Junior Vasquez – X (Sound Factory Mix) (Tribal America, 1994)The Sound Factory was the big room playground of the 90s ballroom scene, and its resident DJ Junior Vasquez was its undisputed and imperious ruler. This pounding track is an example of how he merged DJ Pierre‘s wild pitch sound template with the club‘s floor theatrics and drama, and it is also a tribute and a theme tune to the House of Xtravaganza, and its late house mother Angie.

Rageous Projecting Franklin Fuentes – Tyler Moore Mary (Banji Bite Mix) (Strictly Rhythm, 1995)

Jerel Black working a butch, Todd Terry referencing house track, featuring the notorious Franklin Fuentes relentlessly reading a queen who is probably having a go in the realness category. „I‘m the New York Times, baby. And you‘re Street News. You get the picture?“

Tronco Traxx – Runway (Grease Monkey Drag Queen Mix) (Henry Street Music, 1996)

„Can You Party“ by Todd Terry in his Royal House guise served as reference in many ballroom house tracks (and also yet again there are samples of other staples like Eddy de Clercq‘s aka House of Venus‘ „Dish And Tell“ and MAW‘s „The Ha Dance“), but it arguably seldom hit as hard as in this Robbie Tronco production. One for the true devils on the floor. „Butch Queen vogueing femme. Butch queen voguing like femme queen. Bring it to the runway.“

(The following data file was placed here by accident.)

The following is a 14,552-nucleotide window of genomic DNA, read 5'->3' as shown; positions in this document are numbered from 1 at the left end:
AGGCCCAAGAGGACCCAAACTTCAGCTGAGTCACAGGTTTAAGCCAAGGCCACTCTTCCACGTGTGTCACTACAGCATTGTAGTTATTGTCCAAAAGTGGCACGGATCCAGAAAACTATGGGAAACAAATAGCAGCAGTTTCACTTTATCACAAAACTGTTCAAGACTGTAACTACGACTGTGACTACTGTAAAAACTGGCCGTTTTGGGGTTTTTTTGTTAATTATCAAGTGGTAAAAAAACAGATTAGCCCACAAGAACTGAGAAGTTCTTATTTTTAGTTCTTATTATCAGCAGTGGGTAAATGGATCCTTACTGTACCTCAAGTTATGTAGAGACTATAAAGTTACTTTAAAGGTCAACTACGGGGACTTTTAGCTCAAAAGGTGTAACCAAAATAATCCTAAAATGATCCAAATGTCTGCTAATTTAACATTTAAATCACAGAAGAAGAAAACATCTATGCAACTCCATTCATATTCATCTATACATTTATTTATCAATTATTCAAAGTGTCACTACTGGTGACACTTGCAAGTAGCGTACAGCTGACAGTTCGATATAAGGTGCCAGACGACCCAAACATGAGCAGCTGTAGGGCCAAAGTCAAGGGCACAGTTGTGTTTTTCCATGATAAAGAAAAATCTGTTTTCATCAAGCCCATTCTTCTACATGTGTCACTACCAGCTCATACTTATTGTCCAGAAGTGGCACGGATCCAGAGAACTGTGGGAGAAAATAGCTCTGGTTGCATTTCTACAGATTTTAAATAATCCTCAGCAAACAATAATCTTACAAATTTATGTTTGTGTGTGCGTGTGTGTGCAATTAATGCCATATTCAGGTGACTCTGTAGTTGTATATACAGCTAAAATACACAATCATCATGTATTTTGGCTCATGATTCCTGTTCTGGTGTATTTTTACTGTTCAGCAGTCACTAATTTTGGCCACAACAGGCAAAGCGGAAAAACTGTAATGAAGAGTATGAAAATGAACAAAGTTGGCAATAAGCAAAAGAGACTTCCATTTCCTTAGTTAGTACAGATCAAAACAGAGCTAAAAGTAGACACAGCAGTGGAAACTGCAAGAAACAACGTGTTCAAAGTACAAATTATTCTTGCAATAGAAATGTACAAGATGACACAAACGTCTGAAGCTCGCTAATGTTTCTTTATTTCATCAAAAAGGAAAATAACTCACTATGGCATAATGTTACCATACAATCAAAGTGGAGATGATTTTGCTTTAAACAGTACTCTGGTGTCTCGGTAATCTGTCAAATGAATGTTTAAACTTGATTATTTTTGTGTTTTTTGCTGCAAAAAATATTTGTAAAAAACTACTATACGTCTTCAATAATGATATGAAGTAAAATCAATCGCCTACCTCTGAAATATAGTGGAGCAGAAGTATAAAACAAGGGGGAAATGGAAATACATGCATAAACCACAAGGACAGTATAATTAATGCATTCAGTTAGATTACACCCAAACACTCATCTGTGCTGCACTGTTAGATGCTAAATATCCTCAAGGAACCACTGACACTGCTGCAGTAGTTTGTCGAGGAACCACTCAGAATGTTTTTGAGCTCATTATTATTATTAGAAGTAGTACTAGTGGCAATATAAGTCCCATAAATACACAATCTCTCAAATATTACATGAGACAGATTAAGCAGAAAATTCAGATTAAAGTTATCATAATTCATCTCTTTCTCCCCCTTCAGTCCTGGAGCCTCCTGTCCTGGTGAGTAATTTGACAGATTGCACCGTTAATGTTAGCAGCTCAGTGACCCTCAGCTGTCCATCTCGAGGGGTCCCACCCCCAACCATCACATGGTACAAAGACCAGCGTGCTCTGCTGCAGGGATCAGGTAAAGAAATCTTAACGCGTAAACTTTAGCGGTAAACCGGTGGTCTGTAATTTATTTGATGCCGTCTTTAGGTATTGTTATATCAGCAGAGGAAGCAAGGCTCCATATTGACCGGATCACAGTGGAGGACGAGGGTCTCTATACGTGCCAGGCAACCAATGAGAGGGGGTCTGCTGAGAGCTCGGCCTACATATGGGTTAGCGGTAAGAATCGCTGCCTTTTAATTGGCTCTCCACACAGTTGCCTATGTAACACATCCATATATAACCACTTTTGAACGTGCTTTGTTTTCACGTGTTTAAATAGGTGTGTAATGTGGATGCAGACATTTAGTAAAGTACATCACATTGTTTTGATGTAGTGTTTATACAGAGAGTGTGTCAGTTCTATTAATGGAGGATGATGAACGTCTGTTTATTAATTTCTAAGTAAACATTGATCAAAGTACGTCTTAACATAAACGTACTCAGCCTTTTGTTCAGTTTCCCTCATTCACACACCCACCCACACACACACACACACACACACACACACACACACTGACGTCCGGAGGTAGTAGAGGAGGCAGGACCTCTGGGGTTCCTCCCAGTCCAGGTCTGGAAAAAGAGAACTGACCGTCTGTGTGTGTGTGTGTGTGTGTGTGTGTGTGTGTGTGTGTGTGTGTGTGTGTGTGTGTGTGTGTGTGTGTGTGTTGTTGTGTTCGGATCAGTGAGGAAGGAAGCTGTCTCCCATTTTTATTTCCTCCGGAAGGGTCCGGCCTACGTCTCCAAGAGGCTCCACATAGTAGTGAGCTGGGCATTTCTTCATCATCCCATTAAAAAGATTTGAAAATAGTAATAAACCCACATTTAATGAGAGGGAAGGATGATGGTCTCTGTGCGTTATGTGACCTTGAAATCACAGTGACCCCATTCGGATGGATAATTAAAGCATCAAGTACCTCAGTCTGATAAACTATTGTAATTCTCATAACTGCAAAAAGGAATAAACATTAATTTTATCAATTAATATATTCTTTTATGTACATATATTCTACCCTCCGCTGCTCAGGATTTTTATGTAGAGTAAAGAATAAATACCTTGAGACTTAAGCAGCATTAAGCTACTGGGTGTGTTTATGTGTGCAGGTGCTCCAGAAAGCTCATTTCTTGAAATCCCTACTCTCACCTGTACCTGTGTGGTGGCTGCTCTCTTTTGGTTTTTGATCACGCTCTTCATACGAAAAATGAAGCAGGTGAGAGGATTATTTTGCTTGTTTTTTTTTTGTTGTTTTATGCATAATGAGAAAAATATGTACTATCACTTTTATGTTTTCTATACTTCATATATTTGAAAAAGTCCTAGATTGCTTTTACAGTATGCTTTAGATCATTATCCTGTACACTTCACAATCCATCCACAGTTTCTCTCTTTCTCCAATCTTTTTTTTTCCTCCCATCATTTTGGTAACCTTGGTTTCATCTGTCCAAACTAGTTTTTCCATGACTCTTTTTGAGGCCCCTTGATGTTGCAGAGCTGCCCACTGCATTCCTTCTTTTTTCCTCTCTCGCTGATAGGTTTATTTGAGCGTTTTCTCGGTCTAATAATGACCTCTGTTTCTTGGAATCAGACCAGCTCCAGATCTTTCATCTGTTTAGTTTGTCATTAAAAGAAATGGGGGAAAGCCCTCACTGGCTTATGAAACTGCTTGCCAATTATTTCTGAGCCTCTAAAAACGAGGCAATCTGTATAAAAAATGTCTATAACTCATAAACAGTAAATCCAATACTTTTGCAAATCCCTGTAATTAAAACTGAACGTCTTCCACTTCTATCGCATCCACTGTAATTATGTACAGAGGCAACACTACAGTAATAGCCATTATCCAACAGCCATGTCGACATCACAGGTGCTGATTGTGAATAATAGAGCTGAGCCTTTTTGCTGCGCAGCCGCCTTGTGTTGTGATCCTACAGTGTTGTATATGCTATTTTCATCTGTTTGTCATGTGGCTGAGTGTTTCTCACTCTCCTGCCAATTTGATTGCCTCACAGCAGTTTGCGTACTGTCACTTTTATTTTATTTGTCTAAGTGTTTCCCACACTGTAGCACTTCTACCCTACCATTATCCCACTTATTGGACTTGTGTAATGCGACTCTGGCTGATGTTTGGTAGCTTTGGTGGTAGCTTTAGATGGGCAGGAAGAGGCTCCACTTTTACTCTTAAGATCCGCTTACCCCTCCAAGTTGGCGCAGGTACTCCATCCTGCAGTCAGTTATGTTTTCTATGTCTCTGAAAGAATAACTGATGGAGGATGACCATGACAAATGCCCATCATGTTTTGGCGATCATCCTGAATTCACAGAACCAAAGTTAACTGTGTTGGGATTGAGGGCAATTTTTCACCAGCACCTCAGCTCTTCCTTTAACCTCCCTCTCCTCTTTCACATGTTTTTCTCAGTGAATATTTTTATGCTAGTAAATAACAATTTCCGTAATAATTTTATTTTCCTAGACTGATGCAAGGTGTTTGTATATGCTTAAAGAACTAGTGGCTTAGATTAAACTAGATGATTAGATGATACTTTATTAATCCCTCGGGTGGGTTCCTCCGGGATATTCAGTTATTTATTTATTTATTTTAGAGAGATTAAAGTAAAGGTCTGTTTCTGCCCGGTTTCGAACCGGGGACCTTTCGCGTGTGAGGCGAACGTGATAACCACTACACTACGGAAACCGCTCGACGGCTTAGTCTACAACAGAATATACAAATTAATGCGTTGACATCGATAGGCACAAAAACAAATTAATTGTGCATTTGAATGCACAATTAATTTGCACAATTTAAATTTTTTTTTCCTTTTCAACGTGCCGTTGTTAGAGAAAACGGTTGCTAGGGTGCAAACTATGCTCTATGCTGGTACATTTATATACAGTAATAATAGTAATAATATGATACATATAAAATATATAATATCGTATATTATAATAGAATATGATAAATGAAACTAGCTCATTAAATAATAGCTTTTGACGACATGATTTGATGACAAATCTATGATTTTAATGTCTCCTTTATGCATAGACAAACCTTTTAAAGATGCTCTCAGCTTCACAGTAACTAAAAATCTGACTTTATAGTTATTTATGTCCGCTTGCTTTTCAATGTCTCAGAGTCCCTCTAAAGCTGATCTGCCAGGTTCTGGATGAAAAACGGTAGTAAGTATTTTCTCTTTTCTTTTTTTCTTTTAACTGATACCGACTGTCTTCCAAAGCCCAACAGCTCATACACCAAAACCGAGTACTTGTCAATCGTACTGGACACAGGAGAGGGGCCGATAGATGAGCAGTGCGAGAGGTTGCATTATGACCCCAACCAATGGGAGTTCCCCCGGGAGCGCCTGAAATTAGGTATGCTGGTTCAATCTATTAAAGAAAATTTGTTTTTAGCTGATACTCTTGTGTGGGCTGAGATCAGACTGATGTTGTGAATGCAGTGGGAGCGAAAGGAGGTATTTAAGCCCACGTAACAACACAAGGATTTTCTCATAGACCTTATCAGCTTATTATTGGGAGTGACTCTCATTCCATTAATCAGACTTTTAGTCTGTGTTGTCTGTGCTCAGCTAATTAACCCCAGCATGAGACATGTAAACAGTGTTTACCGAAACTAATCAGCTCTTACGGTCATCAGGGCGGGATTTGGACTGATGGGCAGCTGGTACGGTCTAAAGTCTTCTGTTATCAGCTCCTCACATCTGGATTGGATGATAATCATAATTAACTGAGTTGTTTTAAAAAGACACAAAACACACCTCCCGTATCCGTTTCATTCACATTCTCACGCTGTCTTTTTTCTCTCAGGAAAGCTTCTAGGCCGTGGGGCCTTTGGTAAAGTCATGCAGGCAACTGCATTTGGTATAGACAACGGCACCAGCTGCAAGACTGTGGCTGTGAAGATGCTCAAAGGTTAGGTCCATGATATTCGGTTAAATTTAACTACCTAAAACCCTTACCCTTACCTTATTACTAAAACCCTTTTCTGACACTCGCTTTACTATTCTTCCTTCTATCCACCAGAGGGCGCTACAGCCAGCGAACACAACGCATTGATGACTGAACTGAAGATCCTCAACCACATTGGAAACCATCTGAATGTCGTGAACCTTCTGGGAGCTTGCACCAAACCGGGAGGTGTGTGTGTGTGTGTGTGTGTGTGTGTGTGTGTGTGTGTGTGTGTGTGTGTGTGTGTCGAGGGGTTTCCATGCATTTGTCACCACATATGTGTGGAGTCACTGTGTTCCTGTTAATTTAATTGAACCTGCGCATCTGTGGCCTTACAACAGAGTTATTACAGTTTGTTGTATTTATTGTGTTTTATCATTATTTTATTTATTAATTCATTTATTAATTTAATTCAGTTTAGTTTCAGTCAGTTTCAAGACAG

The Ones – Flawless (Phunk Investigation Vocal Mix) (Groovilicious, 2000)

The Ones was a triumvirate of the scene veterans Paul Alexander, Nashom Wooden and Jo-Jo Americo, whose „Flawless“ was released in 1999 to little attention. Since the early 90s successes of the game changer RuPaul or the camptastic Army of Lovers attempts to conquer the charts had more or less failed, but then Italian remix duo Phunk Investigation were allowed to have a go at the track, and transformed it into an irresistibly catchy big room house anthem that was frowned upon by musical purists, when actually it was indeed pretty much flawless. After all a glitzy fantasy of fame and beauty on the floor appeals to the majority, or so it became evident. „With amazing grace you walk and smile, they answer to your beck and call, you’re flawless. After all, overqualified for the position, your dreams see fruition. Mere class on a higher plane. Everyone wants to know your name .Just like perfection. Needs no correction. Like no other.“